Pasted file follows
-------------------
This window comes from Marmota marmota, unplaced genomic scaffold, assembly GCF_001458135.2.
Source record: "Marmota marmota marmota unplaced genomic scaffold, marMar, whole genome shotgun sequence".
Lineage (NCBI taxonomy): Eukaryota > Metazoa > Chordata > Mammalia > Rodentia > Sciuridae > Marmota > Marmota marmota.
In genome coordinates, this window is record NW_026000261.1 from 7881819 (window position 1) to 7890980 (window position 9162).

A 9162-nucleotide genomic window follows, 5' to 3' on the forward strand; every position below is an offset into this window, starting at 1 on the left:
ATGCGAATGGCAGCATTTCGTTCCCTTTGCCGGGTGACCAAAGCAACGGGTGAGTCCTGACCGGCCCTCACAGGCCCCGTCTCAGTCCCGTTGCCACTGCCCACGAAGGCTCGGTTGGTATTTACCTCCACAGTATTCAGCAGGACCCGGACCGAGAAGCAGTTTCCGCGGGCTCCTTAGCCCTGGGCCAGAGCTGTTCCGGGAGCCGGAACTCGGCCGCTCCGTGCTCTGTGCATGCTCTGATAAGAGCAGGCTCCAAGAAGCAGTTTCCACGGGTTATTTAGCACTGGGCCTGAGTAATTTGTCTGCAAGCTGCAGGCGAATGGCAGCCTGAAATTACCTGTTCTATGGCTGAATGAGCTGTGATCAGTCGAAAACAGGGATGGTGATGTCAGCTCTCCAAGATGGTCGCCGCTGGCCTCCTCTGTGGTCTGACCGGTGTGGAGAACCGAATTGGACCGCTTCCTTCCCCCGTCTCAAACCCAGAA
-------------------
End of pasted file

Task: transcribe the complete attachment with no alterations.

This window comes from Marmota marmota, unplaced genomic scaffold, assembly GCF_001458135.2.
Source record: "Marmota marmota marmota unplaced genomic scaffold, marMar, whole genome shotgun sequence".
Lineage (NCBI taxonomy): Eukaryota > Metazoa > Chordata > Mammalia > Rodentia > Sciuridae > Marmota > Marmota marmota.
In genome coordinates, this window is record NW_026000261.1 from 7881819 (window position 1) to 7890980 (window position 9162).

A 9162-nucleotide genomic window follows, 5' to 3' on the forward strand; every position below is an offset into this window, starting at 1 on the left:
ATGCGAATGGCAGCATTTCGTTCCCTTTGCCGGGTGACCAAAGCAACGGGTGAGTCCTGACCGGCCCTCACAGGCCCCGTCTCAGTCCCGTTGCCACTGCCCACGAAGGCTCGGTTGGTATTTACCTCCACAGTATTCAGCAGGACCCGGACCGAGAAGCAGTTTCCGCGGGCTCCTTAGCCCTGGGCCAGAGCTGTTCCGGGAGCCGGAACTCGGCCGCTCCGTGCTCTGTGCATGCTCTGATAAGAGCAGGCTCCAAGAAGCAGTTTCCACGGGTTATTTAGCACTGGGCCTGAGTAATTTGTCTGCAAGCTGCAGGCGAATGGCAGCCTGAAATTACCTGTTCTATGGCTGAATGAGCTGTGATCAGTCGAAAACAGGGATGGTGATGTCAGCTCTCCAAGATGGTCGCCGCTGGCCTCCTCTGTGGTCTGACCGGTGTGGAGAACCGAATTGGACCGCTTCCTTCCCCCGTCTCAAACCCAGAA